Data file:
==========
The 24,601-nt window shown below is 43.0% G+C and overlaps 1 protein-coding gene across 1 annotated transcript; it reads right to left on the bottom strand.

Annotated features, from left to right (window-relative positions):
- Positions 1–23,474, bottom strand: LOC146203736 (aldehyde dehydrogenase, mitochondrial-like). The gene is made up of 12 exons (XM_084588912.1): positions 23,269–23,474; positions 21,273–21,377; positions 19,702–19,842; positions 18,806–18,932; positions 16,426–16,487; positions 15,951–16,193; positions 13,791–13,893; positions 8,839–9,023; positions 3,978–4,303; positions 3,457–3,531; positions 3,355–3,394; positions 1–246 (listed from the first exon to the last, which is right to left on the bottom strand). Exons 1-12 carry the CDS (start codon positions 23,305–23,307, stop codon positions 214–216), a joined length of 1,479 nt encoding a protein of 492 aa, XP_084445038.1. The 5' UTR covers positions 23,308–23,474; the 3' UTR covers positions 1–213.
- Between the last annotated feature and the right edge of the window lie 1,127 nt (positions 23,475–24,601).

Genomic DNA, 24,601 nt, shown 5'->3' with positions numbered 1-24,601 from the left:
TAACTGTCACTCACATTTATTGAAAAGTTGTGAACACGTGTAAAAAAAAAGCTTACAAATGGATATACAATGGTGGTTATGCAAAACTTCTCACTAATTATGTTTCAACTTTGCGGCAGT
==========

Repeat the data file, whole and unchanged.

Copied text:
The 24,601-nt window shown below is 43.0% G+C and overlaps 1 protein-coding gene across 1 annotated transcript; it reads right to left on the bottom strand.

Annotated features, from left to right (window-relative positions):
- Positions 1–23,474, bottom strand: LOC146203736 (aldehyde dehydrogenase, mitochondrial-like). The gene is made up of 12 exons (XM_084588912.1): positions 23,269–23,474; positions 21,273–21,377; positions 19,702–19,842; positions 18,806–18,932; positions 16,426–16,487; positions 15,951–16,193; positions 13,791–13,893; positions 8,839–9,023; positions 3,978–4,303; positions 3,457–3,531; positions 3,355–3,394; positions 1–246 (listed from the first exon to the last, which is right to left on the bottom strand). Exons 1-12 carry the CDS (start codon positions 23,305–23,307, stop codon positions 214–216), a joined length of 1,479 nt encoding a protein of 492 aa, XP_084445038.1. The 5' UTR covers positions 23,308–23,474; the 3' UTR covers positions 1–213.
- Between the last annotated feature and the right edge of the window lie 1,127 nt (positions 23,475–24,601).

Genomic DNA, 24,601 nt, shown 5'->3' with positions numbered 1-24,601 from the left:
TAACTGTCACTCACATTTATTGAAAAGTTGTGAACACGTGTAAAAAAAAAGCTTACAAATGGATATACAATGGTGGTTATGCAAAACTTCTCACTAATTATGTTTCAACTTTGCGGCAGT